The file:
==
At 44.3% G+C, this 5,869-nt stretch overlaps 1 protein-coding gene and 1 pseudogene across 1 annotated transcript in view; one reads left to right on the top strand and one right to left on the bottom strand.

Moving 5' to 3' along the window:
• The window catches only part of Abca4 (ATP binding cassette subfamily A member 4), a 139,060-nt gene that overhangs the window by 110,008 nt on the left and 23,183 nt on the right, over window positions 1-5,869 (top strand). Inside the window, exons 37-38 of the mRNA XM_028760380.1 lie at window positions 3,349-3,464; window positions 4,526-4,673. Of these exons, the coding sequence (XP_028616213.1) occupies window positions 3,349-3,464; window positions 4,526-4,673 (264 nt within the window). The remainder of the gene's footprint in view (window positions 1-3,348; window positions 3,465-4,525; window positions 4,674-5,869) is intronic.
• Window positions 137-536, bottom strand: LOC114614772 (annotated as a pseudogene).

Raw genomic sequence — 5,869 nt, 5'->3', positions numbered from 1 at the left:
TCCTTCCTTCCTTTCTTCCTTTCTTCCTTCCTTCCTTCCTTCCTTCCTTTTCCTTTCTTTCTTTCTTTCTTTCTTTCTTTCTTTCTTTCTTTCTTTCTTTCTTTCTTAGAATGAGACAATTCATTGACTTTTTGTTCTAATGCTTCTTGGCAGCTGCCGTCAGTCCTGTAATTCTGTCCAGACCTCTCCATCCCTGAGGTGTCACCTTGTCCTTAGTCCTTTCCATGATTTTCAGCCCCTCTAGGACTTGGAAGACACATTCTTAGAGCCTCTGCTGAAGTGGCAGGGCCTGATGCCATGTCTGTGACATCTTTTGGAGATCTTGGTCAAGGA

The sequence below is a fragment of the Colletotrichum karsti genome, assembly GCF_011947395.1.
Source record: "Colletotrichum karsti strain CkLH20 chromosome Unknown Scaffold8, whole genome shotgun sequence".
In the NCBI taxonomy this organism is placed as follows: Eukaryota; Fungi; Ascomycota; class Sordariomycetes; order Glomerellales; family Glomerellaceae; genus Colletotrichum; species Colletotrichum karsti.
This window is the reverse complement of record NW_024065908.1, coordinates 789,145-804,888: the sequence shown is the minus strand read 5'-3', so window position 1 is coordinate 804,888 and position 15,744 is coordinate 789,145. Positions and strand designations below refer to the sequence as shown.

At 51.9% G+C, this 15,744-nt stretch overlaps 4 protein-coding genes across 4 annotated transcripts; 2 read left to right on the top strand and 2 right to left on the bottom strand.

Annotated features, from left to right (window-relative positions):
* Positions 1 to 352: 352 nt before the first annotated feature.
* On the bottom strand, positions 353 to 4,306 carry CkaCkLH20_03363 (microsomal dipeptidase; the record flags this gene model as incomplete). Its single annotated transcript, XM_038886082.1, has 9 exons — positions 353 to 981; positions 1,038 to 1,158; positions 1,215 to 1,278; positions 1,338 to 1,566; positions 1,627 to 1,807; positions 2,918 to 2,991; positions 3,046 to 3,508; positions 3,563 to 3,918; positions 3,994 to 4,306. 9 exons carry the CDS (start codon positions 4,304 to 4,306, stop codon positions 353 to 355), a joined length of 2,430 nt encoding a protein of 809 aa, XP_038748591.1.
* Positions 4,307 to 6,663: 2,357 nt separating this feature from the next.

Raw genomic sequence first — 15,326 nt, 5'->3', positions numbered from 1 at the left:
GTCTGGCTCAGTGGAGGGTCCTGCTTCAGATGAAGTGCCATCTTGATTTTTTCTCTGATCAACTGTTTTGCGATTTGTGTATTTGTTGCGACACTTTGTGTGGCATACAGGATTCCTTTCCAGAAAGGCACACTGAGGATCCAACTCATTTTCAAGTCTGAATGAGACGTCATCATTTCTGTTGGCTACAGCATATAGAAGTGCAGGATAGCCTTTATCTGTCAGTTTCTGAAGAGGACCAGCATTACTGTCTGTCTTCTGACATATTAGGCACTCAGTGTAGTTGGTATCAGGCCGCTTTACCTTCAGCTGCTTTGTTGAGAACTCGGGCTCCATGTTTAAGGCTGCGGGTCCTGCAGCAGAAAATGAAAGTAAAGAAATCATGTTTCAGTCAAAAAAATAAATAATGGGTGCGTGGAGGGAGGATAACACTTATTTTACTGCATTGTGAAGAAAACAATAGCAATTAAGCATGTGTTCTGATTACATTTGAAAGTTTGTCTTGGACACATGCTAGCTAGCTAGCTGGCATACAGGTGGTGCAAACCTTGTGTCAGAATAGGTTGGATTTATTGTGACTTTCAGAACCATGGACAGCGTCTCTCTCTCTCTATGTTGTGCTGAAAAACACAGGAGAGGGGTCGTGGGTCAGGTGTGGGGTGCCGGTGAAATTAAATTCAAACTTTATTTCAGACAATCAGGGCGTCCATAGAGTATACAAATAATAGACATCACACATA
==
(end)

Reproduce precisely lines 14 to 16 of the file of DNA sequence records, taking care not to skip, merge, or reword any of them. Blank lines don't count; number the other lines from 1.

* On the bottom strand, positions 353 to 4,306 carry CkaCkLH20_03363 (microsomal dipeptidase; the record flags this gene model as incomplete). Its single annotated transcript, XM_038886082.1, has 9 exons — positions 353 to 981; positions 1,038 to 1,158; positions 1,215 to 1,278; positions 1,338 to 1,566; positions 1,627 to 1,807; positions 2,918 to 2,991; positions 3,046 to 3,508; positions 3,563 to 3,918; positions 3,994 to 4,306. 9 exons carry the CDS (start codon positions 4,304 to 4,306, stop codon positions 353 to 355), a joined length of 2,430 nt encoding a protein of 809 aa, XP_038748591.1.
* Positions 4,307 to 6,663: 2,357 nt separating this feature from the next.

Raw genomic sequence first — 15,326 nt, 5'->3', positions numbered from 1 at the left: